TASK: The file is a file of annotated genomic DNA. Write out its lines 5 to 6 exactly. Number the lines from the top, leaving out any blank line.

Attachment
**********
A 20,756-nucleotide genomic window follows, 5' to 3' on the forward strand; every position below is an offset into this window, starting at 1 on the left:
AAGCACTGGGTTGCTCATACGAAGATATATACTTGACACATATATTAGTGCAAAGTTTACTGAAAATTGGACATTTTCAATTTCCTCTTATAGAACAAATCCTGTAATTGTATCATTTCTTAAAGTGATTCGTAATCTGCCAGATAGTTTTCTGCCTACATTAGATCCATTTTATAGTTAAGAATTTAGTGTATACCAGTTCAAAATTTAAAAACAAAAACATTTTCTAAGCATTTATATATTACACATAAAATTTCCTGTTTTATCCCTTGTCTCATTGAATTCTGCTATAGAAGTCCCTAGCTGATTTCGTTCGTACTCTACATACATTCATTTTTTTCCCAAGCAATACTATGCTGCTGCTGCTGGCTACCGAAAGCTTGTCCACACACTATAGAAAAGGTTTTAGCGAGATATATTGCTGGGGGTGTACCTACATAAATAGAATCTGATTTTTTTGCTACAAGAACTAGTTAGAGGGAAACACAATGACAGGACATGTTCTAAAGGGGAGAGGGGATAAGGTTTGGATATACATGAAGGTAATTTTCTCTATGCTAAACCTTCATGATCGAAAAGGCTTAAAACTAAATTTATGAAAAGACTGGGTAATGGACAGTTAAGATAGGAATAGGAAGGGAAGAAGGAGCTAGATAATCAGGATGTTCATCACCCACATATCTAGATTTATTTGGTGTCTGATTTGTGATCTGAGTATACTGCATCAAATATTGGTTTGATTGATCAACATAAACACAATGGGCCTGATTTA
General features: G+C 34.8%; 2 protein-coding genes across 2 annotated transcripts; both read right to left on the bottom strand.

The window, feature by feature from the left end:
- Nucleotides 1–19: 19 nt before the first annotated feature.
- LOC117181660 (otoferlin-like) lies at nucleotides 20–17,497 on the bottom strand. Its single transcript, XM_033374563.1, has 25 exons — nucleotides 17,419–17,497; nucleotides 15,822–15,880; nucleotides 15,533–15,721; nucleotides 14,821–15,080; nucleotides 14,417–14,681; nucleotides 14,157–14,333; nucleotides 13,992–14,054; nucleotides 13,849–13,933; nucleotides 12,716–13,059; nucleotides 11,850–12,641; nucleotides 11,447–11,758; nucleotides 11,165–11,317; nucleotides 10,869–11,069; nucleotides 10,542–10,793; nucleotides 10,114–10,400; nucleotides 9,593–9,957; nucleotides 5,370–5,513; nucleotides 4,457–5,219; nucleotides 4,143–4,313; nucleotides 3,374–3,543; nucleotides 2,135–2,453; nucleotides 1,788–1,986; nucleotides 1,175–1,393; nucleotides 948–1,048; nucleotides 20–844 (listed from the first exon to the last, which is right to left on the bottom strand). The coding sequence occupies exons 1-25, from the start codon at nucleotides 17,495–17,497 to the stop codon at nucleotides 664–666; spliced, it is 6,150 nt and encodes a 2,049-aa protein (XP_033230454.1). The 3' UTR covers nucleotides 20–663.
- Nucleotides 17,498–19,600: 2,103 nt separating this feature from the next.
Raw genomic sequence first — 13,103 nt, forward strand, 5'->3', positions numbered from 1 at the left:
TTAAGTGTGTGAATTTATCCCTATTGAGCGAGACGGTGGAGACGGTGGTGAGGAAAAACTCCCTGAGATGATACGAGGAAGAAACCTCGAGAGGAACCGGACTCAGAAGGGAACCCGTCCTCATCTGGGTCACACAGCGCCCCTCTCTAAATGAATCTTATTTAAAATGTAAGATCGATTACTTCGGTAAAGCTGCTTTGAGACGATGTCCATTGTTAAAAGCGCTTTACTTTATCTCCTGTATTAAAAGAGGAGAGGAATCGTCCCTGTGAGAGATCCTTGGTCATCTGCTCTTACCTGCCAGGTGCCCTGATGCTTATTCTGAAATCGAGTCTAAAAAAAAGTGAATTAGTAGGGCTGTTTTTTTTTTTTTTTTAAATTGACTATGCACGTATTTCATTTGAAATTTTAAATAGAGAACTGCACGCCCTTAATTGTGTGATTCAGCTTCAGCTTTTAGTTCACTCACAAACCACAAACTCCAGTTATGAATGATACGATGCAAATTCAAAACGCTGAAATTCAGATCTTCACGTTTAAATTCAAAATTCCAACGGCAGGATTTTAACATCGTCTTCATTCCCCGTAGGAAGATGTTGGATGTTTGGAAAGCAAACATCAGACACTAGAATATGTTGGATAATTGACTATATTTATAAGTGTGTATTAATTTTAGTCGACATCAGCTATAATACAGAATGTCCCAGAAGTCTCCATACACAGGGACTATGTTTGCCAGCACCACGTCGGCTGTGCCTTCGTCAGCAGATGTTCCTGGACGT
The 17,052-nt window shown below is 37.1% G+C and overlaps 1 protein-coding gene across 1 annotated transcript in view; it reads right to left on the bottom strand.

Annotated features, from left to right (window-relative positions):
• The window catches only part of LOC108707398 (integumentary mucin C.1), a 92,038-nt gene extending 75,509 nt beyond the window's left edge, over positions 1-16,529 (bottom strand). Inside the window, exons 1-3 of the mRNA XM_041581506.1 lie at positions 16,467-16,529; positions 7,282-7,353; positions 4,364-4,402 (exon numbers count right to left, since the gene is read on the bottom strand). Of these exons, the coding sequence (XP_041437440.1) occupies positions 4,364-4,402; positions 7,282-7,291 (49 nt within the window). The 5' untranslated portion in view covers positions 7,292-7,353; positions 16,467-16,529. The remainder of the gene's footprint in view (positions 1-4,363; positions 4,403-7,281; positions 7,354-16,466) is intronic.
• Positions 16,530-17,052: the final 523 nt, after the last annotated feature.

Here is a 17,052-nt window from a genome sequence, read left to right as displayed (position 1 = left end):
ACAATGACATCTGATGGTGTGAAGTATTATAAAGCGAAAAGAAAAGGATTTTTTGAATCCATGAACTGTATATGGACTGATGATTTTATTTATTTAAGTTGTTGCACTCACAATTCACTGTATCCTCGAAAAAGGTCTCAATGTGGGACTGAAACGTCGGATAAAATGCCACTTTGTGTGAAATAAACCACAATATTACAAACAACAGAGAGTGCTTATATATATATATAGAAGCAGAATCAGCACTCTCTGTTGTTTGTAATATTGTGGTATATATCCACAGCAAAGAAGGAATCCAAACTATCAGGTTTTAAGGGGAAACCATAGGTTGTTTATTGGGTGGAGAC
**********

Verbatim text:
- Nucleotides 1–19: 19 nt before the first annotated feature.
- LOC117181660 (otoferlin-like) lies at nucleotides 20–17,497 on the bottom strand. Its single transcript, XM_033374563.1, has 25 exons — nucleotides 17,419–17,497; nucleotides 15,822–15,880; nucleotides 15,533–15,721; nucleotides 14,821–15,080; nucleotides 14,417–14,681; nucleotides 14,157–14,333; nucleotides 13,992–14,054; nucleotides 13,849–13,933; nucleotides 12,716–13,059; nucleotides 11,850–12,641; nucleotides 11,447–11,758; nucleotides 11,165–11,317; nucleotides 10,869–11,069; nucleotides 10,542–10,793; nucleotides 10,114–10,400; nucleotides 9,593–9,957; nucleotides 5,370–5,513; nucleotides 4,457–5,219; nucleotides 4,143–4,313; nucleotides 3,374–3,543; nucleotides 2,135–2,453; nucleotides 1,788–1,986; nucleotides 1,175–1,393; nucleotides 948–1,048; nucleotides 20–844 (listed from the first exon to the last, which is right to left on the bottom strand). The coding sequence occupies exons 1-25, from the start codon at nucleotides 17,495–17,497 to the stop codon at nucleotides 664–666; spliced, it is 6,150 nt and encodes a 2,049-aa protein (XP_033230454.1). The 3' UTR covers nucleotides 20–663.